FAIRMONT — In just a few weeks, classrooms across the county will be filled with students who are using their number two pencils to mark their answers to a series of standardized test questions.
For years, that standardized assessment has been one of two forms of the West Virginia Educational Standards Test (WESTEST).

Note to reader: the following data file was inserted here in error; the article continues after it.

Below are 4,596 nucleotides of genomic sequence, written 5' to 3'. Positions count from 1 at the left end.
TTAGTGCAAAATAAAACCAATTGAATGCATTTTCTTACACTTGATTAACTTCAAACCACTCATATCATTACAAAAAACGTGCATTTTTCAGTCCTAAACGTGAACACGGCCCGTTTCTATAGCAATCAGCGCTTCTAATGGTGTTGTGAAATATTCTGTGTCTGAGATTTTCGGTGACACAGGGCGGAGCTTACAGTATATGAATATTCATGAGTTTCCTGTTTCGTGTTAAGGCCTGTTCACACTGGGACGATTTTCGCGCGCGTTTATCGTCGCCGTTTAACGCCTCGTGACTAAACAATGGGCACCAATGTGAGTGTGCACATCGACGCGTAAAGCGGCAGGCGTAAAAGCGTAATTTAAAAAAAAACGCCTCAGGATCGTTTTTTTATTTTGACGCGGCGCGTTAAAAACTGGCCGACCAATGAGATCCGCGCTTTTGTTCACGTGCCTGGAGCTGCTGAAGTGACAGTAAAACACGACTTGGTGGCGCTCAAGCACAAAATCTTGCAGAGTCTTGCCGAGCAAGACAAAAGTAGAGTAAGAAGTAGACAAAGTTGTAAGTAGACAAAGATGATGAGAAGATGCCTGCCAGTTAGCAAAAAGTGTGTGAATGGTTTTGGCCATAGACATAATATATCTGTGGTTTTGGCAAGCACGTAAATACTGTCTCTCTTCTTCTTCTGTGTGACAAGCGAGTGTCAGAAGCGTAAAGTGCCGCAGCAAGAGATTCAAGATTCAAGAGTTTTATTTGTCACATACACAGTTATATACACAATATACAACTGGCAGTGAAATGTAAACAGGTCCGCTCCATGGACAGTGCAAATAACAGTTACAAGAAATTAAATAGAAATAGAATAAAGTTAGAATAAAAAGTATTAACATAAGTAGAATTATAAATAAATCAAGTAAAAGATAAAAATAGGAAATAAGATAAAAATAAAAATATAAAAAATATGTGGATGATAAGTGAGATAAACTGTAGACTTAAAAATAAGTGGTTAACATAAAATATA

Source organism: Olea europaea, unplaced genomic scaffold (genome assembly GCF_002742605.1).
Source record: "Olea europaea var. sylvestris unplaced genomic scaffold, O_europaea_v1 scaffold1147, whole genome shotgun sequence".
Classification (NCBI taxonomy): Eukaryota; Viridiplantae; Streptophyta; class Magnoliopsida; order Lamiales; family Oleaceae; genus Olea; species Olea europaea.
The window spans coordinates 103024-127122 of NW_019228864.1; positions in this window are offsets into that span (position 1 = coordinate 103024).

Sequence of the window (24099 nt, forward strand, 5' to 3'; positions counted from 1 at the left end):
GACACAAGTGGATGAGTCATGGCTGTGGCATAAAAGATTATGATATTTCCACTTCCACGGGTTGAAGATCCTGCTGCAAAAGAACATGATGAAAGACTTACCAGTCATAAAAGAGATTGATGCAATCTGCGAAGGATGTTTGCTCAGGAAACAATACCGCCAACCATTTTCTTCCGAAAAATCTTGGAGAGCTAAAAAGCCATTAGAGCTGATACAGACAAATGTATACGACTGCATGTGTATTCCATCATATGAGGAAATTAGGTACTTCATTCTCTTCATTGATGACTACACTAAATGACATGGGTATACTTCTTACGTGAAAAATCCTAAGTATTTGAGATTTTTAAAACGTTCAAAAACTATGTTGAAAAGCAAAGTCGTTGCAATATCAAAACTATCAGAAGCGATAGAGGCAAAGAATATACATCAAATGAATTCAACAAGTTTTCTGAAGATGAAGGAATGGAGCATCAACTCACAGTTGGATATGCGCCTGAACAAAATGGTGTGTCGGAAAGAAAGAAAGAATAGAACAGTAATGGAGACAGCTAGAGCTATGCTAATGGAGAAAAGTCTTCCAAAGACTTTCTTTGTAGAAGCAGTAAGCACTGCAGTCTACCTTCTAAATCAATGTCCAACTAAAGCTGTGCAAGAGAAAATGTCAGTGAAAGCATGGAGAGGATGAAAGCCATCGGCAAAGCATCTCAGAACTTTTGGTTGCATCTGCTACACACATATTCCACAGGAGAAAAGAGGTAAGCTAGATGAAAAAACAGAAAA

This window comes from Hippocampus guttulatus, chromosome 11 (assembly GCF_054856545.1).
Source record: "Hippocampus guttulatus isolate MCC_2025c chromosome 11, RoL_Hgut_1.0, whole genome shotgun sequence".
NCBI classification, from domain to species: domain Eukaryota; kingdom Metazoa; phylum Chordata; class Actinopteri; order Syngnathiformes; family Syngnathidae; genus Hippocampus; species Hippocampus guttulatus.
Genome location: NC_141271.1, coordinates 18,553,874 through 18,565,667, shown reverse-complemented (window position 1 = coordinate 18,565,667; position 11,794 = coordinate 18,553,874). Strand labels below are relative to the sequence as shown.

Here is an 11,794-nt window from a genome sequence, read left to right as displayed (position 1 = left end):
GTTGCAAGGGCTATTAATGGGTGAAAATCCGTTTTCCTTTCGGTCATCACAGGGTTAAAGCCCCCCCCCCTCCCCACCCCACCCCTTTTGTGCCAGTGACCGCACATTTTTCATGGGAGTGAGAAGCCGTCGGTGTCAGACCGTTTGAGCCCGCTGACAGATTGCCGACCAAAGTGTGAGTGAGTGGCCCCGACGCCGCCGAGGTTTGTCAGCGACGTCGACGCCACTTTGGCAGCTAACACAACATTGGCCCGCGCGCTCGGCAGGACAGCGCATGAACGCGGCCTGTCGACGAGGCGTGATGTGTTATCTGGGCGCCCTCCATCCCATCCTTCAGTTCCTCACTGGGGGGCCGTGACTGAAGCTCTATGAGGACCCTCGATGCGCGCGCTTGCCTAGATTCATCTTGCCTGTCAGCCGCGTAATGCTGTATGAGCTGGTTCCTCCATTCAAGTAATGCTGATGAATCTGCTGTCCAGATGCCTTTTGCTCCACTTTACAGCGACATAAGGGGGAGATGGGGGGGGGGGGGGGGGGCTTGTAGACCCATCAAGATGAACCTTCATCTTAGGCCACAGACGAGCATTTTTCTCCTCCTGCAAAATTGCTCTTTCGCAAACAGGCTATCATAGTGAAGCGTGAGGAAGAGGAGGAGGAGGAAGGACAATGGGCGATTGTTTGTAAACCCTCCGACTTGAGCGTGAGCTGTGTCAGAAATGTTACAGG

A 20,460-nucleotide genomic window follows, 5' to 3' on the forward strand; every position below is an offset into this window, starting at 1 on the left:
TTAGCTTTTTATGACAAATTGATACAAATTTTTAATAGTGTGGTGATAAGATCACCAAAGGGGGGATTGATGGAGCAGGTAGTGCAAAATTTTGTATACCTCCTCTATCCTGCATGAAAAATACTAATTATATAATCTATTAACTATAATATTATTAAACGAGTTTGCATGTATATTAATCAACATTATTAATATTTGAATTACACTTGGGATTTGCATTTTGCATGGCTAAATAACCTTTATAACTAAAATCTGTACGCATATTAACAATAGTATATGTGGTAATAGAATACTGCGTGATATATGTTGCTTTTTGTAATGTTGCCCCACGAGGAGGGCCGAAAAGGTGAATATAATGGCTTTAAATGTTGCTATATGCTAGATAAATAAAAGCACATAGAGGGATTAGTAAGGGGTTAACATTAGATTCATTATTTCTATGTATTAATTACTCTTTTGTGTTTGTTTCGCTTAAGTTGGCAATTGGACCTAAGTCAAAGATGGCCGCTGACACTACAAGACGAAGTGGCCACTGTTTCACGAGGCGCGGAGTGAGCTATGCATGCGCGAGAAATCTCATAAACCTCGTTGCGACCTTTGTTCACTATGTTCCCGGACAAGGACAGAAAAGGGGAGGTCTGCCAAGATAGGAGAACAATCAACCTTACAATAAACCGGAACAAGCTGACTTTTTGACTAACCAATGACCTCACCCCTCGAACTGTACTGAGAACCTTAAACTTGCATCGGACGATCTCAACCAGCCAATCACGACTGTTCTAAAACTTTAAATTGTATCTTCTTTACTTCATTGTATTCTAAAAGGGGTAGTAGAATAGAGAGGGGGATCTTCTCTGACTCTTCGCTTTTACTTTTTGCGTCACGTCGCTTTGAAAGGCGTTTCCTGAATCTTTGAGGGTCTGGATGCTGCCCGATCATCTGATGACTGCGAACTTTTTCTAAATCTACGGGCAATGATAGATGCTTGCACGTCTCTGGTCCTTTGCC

According to Juan D’Brot, the executive director of assessment and accountability at the West Virginia Department of Education, the WESTEST serves multiple purposes.
D'Brot said the assessment provides principals and administrators with an indication of how well their school is doing in terms of academic performance. Teachers may also rely on the test in order to make informed decisions regarding their approaches to instruction.